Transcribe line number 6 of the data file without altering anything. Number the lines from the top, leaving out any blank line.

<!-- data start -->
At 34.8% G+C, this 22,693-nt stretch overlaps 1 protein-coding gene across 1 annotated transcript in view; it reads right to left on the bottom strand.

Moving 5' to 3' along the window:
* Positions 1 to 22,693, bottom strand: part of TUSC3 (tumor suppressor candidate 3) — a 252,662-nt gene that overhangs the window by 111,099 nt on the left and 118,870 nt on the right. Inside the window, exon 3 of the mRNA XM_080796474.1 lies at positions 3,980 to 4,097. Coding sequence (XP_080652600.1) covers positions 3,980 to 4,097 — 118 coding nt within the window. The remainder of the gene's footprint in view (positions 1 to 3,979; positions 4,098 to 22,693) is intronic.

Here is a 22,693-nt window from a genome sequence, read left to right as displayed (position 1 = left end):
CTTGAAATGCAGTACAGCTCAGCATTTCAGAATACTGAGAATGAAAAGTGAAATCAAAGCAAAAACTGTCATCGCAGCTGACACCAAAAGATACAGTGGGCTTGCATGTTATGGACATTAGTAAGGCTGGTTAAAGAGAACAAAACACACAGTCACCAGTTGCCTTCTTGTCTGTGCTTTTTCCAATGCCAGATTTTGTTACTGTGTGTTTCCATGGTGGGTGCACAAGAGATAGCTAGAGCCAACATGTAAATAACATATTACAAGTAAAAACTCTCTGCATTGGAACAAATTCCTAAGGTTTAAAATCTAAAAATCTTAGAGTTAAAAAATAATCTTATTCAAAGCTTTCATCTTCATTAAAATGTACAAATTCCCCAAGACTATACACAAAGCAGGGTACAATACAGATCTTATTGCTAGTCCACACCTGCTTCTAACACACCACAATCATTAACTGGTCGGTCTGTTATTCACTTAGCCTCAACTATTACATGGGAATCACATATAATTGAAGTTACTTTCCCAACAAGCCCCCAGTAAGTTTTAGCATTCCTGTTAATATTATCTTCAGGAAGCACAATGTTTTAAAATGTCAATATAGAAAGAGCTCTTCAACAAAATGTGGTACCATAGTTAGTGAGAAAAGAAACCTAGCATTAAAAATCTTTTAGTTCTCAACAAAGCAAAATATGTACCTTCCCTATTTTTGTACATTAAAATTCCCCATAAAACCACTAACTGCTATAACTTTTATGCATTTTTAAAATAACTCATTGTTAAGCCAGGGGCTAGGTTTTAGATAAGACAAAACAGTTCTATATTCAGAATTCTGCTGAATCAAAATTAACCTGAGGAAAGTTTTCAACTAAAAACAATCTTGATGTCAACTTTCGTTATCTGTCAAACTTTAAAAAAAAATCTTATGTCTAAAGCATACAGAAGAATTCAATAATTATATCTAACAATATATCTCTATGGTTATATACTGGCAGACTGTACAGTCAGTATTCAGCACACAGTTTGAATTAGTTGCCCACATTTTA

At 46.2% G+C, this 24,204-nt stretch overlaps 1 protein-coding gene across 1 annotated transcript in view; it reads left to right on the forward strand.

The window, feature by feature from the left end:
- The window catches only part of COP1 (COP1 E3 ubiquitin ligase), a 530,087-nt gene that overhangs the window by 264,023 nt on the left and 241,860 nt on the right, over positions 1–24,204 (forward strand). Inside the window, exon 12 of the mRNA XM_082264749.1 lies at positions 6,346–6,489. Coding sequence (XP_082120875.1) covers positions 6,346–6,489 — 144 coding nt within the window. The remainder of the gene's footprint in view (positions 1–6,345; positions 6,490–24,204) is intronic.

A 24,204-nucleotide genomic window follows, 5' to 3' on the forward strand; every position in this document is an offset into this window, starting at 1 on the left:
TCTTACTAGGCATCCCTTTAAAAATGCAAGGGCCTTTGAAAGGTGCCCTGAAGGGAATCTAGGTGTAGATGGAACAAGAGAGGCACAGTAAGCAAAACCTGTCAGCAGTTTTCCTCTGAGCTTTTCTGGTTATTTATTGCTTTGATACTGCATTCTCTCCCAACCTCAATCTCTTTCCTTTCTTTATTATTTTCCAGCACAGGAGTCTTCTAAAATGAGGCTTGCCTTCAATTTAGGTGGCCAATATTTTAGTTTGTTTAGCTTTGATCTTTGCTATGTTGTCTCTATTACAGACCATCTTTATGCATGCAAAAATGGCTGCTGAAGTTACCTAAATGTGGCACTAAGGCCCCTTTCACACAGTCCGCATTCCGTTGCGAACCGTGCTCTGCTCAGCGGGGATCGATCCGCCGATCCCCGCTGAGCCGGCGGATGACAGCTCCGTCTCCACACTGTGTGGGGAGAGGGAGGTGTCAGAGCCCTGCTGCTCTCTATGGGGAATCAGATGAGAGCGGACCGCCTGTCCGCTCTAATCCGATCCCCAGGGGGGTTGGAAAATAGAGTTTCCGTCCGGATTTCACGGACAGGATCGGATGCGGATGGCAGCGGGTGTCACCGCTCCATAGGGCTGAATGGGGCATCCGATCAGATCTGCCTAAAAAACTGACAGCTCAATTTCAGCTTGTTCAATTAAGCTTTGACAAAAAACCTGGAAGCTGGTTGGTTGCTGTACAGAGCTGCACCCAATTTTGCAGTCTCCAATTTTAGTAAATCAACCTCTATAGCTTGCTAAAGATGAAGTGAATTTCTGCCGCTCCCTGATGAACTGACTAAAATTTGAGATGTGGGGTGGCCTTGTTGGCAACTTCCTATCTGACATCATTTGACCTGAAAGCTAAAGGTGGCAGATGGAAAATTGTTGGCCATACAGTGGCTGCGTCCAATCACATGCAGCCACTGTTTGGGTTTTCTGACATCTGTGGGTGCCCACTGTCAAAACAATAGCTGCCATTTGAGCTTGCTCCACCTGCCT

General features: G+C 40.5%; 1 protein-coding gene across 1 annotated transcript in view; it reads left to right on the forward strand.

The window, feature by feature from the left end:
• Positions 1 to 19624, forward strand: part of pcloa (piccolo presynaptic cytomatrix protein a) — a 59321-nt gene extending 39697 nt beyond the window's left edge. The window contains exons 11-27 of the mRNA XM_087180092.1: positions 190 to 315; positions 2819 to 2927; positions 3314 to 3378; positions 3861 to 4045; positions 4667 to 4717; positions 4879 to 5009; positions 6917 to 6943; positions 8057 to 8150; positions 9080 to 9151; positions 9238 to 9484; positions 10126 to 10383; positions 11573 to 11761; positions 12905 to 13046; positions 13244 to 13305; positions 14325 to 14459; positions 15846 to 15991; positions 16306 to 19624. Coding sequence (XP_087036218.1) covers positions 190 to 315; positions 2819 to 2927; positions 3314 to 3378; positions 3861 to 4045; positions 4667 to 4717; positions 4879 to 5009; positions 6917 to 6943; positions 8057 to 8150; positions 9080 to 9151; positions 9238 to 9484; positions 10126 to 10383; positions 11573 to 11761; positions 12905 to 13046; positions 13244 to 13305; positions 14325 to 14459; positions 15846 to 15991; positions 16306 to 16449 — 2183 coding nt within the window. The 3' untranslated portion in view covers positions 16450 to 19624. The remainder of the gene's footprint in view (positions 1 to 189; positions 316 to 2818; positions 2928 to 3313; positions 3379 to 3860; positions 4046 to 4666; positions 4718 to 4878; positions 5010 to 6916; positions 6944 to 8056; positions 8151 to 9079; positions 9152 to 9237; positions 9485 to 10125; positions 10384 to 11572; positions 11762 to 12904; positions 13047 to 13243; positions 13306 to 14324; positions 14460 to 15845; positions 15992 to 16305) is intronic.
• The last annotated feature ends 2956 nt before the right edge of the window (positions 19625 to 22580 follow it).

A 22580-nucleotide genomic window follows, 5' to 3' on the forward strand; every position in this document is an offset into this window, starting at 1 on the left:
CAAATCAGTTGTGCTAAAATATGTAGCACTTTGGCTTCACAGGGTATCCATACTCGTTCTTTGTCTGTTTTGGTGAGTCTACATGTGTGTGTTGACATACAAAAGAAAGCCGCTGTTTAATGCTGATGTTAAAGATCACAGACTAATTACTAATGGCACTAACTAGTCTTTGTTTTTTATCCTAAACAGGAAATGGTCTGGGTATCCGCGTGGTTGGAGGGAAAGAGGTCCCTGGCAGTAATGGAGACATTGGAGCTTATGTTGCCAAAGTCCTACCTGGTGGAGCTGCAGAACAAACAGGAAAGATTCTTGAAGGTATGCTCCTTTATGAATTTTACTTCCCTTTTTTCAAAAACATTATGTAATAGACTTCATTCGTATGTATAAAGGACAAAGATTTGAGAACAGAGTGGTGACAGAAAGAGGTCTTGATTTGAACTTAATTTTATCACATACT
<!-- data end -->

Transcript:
At 46.2% G+C, this 24,204-nt stretch overlaps 1 protein-coding gene across 1 annotated transcript in view; it reads left to right on the forward strand.